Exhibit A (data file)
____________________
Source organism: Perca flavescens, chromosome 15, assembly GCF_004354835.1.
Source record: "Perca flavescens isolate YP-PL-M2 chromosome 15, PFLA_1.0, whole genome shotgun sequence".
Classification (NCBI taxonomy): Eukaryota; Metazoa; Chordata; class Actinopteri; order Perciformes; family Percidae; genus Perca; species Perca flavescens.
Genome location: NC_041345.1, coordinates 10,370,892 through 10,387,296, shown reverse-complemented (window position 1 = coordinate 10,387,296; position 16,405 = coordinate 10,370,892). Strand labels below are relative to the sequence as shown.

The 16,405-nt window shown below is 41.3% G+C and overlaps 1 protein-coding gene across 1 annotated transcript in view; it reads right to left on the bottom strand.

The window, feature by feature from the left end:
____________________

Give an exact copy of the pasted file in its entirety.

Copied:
Source organism: Perca flavescens, chromosome 15, assembly GCF_004354835.1.
Source record: "Perca flavescens isolate YP-PL-M2 chromosome 15, PFLA_1.0, whole genome shotgun sequence".
Classification (NCBI taxonomy): Eukaryota; Metazoa; Chordata; class Actinopteri; order Perciformes; family Percidae; genus Perca; species Perca flavescens.
Genome location: NC_041345.1, coordinates 10,370,892 through 10,387,296, shown reverse-complemented (window position 1 = coordinate 10,387,296; position 16,405 = coordinate 10,370,892). Strand labels below are relative to the sequence as shown.

The 16,405-nt window shown below is 41.3% G+C and overlaps 1 protein-coding gene across 1 annotated transcript in view; it reads right to left on the bottom strand.

The window, feature by feature from the left end: